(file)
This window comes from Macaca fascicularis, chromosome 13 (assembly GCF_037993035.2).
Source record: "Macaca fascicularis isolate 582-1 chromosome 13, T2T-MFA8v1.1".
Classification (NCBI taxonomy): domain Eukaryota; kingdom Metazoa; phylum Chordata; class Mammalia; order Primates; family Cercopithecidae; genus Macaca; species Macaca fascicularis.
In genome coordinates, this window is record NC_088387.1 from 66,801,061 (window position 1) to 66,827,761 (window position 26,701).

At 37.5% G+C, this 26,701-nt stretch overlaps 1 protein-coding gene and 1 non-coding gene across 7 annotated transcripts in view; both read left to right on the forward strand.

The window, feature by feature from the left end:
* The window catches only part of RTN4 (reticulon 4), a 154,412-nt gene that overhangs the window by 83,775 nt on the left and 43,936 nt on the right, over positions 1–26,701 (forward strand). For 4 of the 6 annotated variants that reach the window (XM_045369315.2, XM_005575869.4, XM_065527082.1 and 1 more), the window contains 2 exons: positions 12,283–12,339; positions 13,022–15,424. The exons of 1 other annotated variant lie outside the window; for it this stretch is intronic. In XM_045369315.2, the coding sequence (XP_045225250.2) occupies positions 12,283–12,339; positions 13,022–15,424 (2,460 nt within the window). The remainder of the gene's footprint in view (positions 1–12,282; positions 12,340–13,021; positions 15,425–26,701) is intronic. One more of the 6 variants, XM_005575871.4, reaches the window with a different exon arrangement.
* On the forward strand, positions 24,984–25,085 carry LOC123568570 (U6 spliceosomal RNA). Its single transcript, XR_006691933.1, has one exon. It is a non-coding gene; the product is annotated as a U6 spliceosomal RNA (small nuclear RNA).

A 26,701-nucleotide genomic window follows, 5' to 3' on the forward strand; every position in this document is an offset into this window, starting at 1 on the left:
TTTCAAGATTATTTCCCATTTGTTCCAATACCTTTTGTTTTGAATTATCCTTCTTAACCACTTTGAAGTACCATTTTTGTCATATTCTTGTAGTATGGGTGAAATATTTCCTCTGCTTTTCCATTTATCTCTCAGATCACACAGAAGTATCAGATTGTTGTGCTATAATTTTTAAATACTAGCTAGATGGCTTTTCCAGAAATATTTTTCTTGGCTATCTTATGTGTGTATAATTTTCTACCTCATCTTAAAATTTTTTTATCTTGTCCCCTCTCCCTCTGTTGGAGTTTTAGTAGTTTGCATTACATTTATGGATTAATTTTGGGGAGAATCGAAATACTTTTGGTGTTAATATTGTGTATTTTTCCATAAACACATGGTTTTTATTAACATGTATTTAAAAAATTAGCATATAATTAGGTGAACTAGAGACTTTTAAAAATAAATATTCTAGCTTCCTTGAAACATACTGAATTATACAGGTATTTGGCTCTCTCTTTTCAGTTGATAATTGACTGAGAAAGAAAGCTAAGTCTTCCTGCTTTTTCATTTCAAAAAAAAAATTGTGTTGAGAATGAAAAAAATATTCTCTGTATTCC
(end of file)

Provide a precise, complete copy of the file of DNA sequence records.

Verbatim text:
This window comes from Macaca fascicularis, chromosome 13 (assembly GCF_037993035.2).
Source record: "Macaca fascicularis isolate 582-1 chromosome 13, T2T-MFA8v1.1".
Classification (NCBI taxonomy): domain Eukaryota; kingdom Metazoa; phylum Chordata; class Mammalia; order Primates; family Cercopithecidae; genus Macaca; species Macaca fascicularis.
In genome coordinates, this window is record NC_088387.1 from 66,801,061 (window position 1) to 66,827,761 (window position 26,701).

At 37.5% G+C, this 26,701-nt stretch overlaps 1 protein-coding gene and 1 non-coding gene across 7 annotated transcripts in view; both read left to right on the forward strand.

The window, feature by feature from the left end:
* The window catches only part of RTN4 (reticulon 4), a 154,412-nt gene that overhangs the window by 83,775 nt on the left and 43,936 nt on the right, over positions 1–26,701 (forward strand). For 4 of the 6 annotated variants that reach the window (XM_045369315.2, XM_005575869.4, XM_065527082.1 and 1 more), the window contains 2 exons: positions 12,283–12,339; positions 13,022–15,424. The exons of 1 other annotated variant lie outside the window; for it this stretch is intronic. In XM_045369315.2, the coding sequence (XP_045225250.2) occupies positions 12,283–12,339; positions 13,022–15,424 (2,460 nt within the window). The remainder of the gene's footprint in view (positions 1–12,282; positions 12,340–13,021; positions 15,425–26,701) is intronic. One more of the 6 variants, XM_005575871.4, reaches the window with a different exon arrangement.
* On the forward strand, positions 24,984–25,085 carry LOC123568570 (U6 spliceosomal RNA). Its single transcript, XR_006691933.1, has one exon. It is a non-coding gene; the product is annotated as a U6 spliceosomal RNA (small nuclear RNA).

A 26,701-nucleotide genomic window follows, 5' to 3' on the forward strand; every position in this document is an offset into this window, starting at 1 on the left:
TTTCAAGATTATTTCCCATTTGTTCCAATACCTTTTGTTTTGAATTATCCTTCTTAACCACTTTGAAGTACCATTTTTGTCATATTCTTGTAGTATGGGTGAAATATTTCCTCTGCTTTTCCATTTATCTCTCAGATCACACAGAAGTATCAGATTGTTGTGCTATAATTTTTAAATACTAGCTAGATGGCTTTTCCAGAAATATTTTTCTTGGCTATCTTATGTGTGTATAATTTTCTACCTCATCTTAAAATTTTTTTATCTTGTCCCCTCTCCCTCTGTTGGAGTTTTAGTAGTTTGCATTACATTTATGGATTAATTTTGGGGAGAATCGAAATACTTTTGGTGTTAATATTGTGTATTTTTCCATAAACACATGGTTTTTATTAACATGTATTTAAAAAATTAGCATATAATTAGGTGAACTAGAGACTTTTAAAAATAAATATTCTAGCTTCCTTGAAACATACTGAATTATACAGGTATTTGGCTCTCTCTTTTCAGTTGATAATTGACTGAGAAAGAAAGCTAAGTCTTCCTGCTTTTTCATTTCAAAAAAAAAATTGTGTTGAGAATGAAAAAAATATTCTCTGTATTCC